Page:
By David Yeskel

Small ship, boutique line Windstar Cruises has always been synonymous with its three sailing ships, gorgeous vessels that give passengers goosebumps when the massive, computer-controlled sails unfurl to the tune of Vangelis’ stirring “Conquest of Paradise”.  But a game-changer for Windstar was actually the line’s 2015 acquisition of Seabourn’s original trio of 212-passenger ships, now dubbed the “All-Suite Power Yachts.”

The triplets, nearly identical in their layout and design, were extensively refurbished by Windstar before entering service as power yachts Star Pride, Star Legend and Star Breeze in 2014 and 2015.  And while the refurbishments touched virtually every public space and suite, the physical layout and the hardware on the ships themselves — as well as the onboard experience — skew more toward luxury than the line’s mid-priced fares would suggest.

The yachts’ all-suite accommodations, beginning with a generous 277 square feet of space, feature numerous luxe touches and amenities. Large, marble bathrooms with twin vanities, flattering lighting and a roomy tub/shower combo evoke a luxury vibe, while guests enjoy walk-in closets, a large sitting area and a vestibule entryway — which keeps the suite quiet. Beautiful woods and other nautical treatments highlight the decor, and all accommodations categories feature either an oversize picture window or French balcony.


windstar dining


Service aboard my recent Costa Rica and Panama sailing was incredibly personal and friendly, as you might expect with a nearly 1:1 crew to passenger ratio — similar to that found on higher-priced luxury lines. Management, staff and crew learned guests’ names by the 2nd day aboard, which contributed to a relaxed air of conviviality while imparting a casually elegant ambience.

Due to Windstar’s fairly recent affiliation with the prestigious James Beard Foundation (JBF), AmphorA’s main dining room fare has been further elevated with the addition of award-winning JBF dishes, which vary each evening of the cruise. I particularly enjoyed the Grilled Fillet of Branzino with olives, basil and tomato caponata.  Guests also appreciated having the complimentary option of elegant dining at the alternative al fresco Candles restaurant.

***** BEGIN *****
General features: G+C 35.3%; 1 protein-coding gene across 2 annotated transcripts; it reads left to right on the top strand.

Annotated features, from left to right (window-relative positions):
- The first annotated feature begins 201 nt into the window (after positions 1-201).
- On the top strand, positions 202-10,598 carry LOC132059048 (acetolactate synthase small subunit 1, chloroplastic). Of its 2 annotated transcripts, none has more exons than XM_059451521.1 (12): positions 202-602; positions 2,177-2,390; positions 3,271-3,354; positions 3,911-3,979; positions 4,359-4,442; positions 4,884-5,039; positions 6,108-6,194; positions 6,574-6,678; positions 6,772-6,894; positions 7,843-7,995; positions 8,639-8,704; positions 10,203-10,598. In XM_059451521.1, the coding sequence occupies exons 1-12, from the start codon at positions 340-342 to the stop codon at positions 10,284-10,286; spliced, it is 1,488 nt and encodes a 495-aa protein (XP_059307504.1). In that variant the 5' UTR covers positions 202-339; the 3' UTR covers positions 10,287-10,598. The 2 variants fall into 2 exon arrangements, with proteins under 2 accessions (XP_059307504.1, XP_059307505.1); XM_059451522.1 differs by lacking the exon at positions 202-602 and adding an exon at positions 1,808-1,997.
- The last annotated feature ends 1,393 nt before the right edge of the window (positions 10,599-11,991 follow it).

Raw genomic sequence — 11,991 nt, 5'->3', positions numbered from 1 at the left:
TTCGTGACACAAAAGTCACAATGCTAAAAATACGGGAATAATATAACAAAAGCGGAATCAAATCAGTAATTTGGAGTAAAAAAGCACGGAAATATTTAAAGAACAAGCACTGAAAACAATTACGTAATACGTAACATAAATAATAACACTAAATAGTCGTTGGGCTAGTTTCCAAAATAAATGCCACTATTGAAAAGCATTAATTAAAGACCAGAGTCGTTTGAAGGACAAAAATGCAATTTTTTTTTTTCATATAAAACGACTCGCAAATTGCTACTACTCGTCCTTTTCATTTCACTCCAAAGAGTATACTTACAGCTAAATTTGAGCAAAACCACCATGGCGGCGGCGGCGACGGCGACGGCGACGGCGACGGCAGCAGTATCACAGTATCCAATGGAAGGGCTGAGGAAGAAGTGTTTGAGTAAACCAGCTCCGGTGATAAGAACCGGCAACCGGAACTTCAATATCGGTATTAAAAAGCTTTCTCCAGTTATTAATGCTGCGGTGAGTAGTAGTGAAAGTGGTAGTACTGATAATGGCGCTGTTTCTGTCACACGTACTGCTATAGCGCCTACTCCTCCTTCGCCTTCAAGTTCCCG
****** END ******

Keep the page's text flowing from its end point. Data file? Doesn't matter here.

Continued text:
As the industry moves towards luxury expedition cruising — a combination many thought to be mutually exclusive just a few years ago — Windstar’s power yachts and itineraries are perfectly positioned to take advantage of that trend. While in the Caribbean and Central America, the line swaps out the ship’s tenders for zodiacs, which enable “wet” landings on beautiful, remote beaches and off-the-beaten-path destinations otherwise inaccessible for larger ships. Little-known and seldom-visited Costa Rican ports, like Puerto Jimenez and Bahia Herradura, provide not only a fascinating window into local culture, but also an uncrowded and genuine experience that is often highlighted by spontaneous wildlife sightings. And we weren’t exactly roughing it on the wet beach landings, as guests were met ashore by crew who provided drinks, snacks and beach towels for drying our feet.

On most port days, since the ship is anchored right offshore in calm, clear tropical waters, the ship’s Marina Watersports Platform was lowered from the stern and we were treated to an impressive array of water toys, including a trampoline, slide, kayaks and stand-up paddleboards.  Snorkel equipment was also available for use, and fun-loving guests even opted to be pulled behind a speedboat on a rope-attached inflatable. All of these activities, by the way, are provided at no extra charge.



The luxurious accommodations, large public spaces, intimate service, gourmet cuisine and expedition-style excursions all validate what I consider to be Windstar’s Adventure by Day, Indulgence by Night ethos, and it’s a combination that works very well indeed.  Visit

Follow David Yeskel, aka The Cruise Guru, on Twitter at @CruiseGuru_